It’s no secret that it’s becoming increasingly difficult to take the first step on to the property ladder, and this is unlikely to change any time soon with nearly half of tenants believing that they will never own a home of their own.
A survey by the wealth management company Fidelity International found that some 45 per cent of UK tenants firmly believe that they will never own a property of their own.
The majority of respondents said that they didn’t have the financial means to purchase a property and this should come as no surprise – the average tenant is now spending around a third of their monthly income on rent which leaves very little room to save up for a deposit when taking into account living costs as well. There isn’t just the deposit to consider either, first time buyers will also have to fork out for legal, survey and arrangement fees, not to mention the cost of moving to a new house. Buying a house has now become so expensive that the average age of the first-time buyer has increased from 31 to 33.
However, it could also be argued that renting is simply more suitable for the modern lifestyle. According to a survey carried out by the letting compliance firm VeriSmart earlier this year, homeownership had dropped 5 per cent in the last nine years and this was down to a lot of people choosing to rent instead of buying a property. The flexible nature of renting is a lot more suitable for the current generation of tenants who are looking to move around for work and leisure.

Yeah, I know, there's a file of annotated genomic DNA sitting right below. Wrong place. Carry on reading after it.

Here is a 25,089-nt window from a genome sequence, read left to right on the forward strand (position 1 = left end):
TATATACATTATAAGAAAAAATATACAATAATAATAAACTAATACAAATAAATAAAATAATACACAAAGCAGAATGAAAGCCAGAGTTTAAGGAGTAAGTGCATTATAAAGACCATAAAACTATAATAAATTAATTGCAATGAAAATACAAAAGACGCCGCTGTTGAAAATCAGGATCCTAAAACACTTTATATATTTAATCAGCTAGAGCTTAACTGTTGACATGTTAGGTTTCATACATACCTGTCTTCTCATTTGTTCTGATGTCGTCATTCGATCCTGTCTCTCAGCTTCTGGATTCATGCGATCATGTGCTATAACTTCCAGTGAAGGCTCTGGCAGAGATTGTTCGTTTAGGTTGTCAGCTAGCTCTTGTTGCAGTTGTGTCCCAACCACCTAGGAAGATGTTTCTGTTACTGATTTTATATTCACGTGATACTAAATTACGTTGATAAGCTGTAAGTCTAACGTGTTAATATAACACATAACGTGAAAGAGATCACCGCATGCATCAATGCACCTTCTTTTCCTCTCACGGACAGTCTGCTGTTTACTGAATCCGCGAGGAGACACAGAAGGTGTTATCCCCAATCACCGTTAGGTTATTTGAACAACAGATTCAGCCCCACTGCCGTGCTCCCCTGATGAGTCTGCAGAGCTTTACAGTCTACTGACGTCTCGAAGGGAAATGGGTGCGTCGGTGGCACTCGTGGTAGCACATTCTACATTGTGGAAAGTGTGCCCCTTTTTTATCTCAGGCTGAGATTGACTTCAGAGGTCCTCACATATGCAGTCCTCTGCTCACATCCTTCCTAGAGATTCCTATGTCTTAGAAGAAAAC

As for those in the private rented sector that want to buy a property, how can they give themselves the best possible chance of getting on the property ladder? There are a number of ways to buy a property that requires a smaller deposit, such as a Help to Buy Scheme and shared ownership. There are also mortgage deals available that cover some of the upfront costs such as valuation and legal fees, so first-time buyers will only have to worry about their deposit. Naturally, there is also a huge amount of financial planning involved, tenants will need to sit down, review their finances and figure out where they can save money. There are a number of apps and websites that make this process a lot easier, so it shouldn’t be too much of an inconvenience.
Although tenants have to seemingly jump through multiple hoops to get on the housing ladder, the upside is that the private rented sector is forever evolving to suit the needs of long-term renters so eventually, there will be less pressure for people to buy a property of their own in years to come.
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